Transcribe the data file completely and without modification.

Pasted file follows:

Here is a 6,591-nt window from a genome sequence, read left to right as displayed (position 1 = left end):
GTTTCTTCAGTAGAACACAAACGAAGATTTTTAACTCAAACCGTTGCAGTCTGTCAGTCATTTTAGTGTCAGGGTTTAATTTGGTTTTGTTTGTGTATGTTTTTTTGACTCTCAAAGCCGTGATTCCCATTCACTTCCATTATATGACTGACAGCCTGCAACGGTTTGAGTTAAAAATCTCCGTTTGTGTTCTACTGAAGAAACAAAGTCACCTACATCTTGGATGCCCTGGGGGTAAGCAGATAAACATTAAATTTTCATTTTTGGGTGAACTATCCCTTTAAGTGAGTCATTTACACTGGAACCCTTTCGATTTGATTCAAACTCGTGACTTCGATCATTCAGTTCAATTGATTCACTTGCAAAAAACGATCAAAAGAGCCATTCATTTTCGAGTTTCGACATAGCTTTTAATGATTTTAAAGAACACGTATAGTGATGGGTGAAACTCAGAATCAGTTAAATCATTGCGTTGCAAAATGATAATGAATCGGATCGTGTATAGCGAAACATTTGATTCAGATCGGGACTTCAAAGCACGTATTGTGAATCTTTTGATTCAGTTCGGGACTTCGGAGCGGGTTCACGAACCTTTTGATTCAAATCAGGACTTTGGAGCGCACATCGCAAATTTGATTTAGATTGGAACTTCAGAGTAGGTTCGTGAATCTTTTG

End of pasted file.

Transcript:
Here is a 6,591-nt window from a genome sequence, read left to right as displayed (position 1 = left end):
GTTTCTTCAGTAGAACACAAACGAAGATTTTTAACTCAAACCGTTGCAGTCTGTCAGTCATTTTAGTGTCAGGGTTTAATTTGGTTTTGTTTGTGTATGTTTTTTTGACTCTCAAAGCCGTGATTCCCATTCACTTCCATTATATGACTGACAGCCTGCAACGGTTTGAGTTAAAAATCTCCGTTTGTGTTCTACTGAAGAAACAAAGTCACCTACATCTTGGATGCCCTGGGGGTAAGCAGATAAACATTAAATTTTCATTTTTGGGTGAACTATCCCTTTAAGTGAGTCATTTACACTGGAACCCTTTCGATTTGATTCAAACTCGTGACTTCGATCATTCAGTTCAATTGATTCACTTGCAAAAAACGATCAAAAGAGCCATTCATTTTCGAGTTTCGACATAGCTTTTAATGATTTTAAAGAACACGTATAGTGATGGGTGAAACTCAGAATCAGTTAAATCATTGCGTTGCAAAATGATAATGAATCGGATCGTGTATAGCGAAACATTTGATTCAGATCGGGACTTCAAAGCACGTATTGTGAATCTTTTGATTCAGTTCGGGACTTCGGAGCGGGTTCACGAACCTTTTGATTCAAATCAGGACTTTGGAGCGCACATCGCAAATTTGATTTAGATTGGAACTTCAGAGTAGGTTCGTGAATCTTTTG